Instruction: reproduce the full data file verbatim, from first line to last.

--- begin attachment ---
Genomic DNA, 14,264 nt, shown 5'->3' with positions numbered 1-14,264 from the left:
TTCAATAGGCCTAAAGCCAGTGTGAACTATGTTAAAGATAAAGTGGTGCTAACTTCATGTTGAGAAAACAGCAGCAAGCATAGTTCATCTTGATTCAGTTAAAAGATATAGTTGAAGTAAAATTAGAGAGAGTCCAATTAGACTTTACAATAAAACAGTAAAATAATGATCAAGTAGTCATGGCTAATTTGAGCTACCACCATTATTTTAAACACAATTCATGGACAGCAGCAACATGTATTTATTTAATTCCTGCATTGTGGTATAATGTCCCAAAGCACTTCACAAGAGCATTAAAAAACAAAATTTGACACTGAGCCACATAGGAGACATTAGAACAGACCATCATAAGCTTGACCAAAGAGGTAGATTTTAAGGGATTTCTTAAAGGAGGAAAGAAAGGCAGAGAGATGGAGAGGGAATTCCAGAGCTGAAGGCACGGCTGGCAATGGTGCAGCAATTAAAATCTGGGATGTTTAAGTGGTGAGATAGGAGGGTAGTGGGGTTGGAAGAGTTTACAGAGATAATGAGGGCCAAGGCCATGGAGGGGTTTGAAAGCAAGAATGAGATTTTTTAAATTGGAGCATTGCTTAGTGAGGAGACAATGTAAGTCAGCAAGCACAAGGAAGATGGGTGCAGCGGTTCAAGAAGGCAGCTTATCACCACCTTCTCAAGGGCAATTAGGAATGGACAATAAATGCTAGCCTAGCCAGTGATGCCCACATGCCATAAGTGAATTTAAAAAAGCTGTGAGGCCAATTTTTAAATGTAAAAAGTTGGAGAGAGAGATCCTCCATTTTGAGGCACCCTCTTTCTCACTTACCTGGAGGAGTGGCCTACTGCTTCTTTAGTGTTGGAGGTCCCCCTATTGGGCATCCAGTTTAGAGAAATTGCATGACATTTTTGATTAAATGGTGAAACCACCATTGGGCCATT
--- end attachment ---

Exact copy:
Genomic DNA, 14,264 nt, shown 5'->3' with positions numbered 1-14,264 from the left:
TTCAATAGGCCTAAAGCCAGTGTGAACTATGTTAAAGATAAAGTGGTGCTAACTTCATGTTGAGAAAACAGCAGCAAGCATAGTTCATCTTGATTCAGTTAAAAGATATAGTTGAAGTAAAATTAGAGAGAGTCCAATTAGACTTTACAATAAAACAGTAAAATAATGATCAAGTAGTCATGGCTAATTTGAGCTACCACCATTATTTTAAACACAATTCATGGACAGCAGCAACATGTATTTATTTAATTCCTGCATTGTGGTATAATGTCCCAAAGCACTTCACAAGAGCATTAAAAAACAAAATTTGACACTGAGCCACATAGGAGACATTAGAACAGACCATCATAAGCTTGACCAAAGAGGTAGATTTTAAGGGATTTCTTAAAGGAGGAAAGAAAGGCAGAGAGATGGAGAGGGAATTCCAGAGCTGAAGGCACGGCTGGCAATGGTGCAGCAATTAAAATCTGGGATGTTTAAGTGGTGAGATAGGAGGGTAGTGGGGTTGGAAGAGTTTACAGAGATAATGAGGGCCAAGGCCATGGAGGGGTTTGAAAGCAAGAATGAGATTTTTTAAATTGGAGCATTGCTTAGTGAGGAGACAATGTAAGTCAGCAAGCACAAGGAAGATGGGTGCAGCGGTTCAAGAAGGCAGCTTATCACCACCTTCTCAAGGGCAATTAGGAATGGACAATAAATGCTAGCCTAGCCAGTGATGCCCACATGCCATAAGTGAATTTAAAAAAGCTGTGAGGCCAATTTTTAAATGTAAAAAGTTGGAGAGAGAGATCCTCCATTTTGAGGCACCCTCTTTCTCACTTACCTGGAGGAGTGGCCTACTGCTTCTTTAGTGTTGGAGGTCCCCCTATTGGGCATCCAGTTTAGAGAAATTGCATGACATTTTTGATTAAATGGTGAAACCACCATTGGGCCATT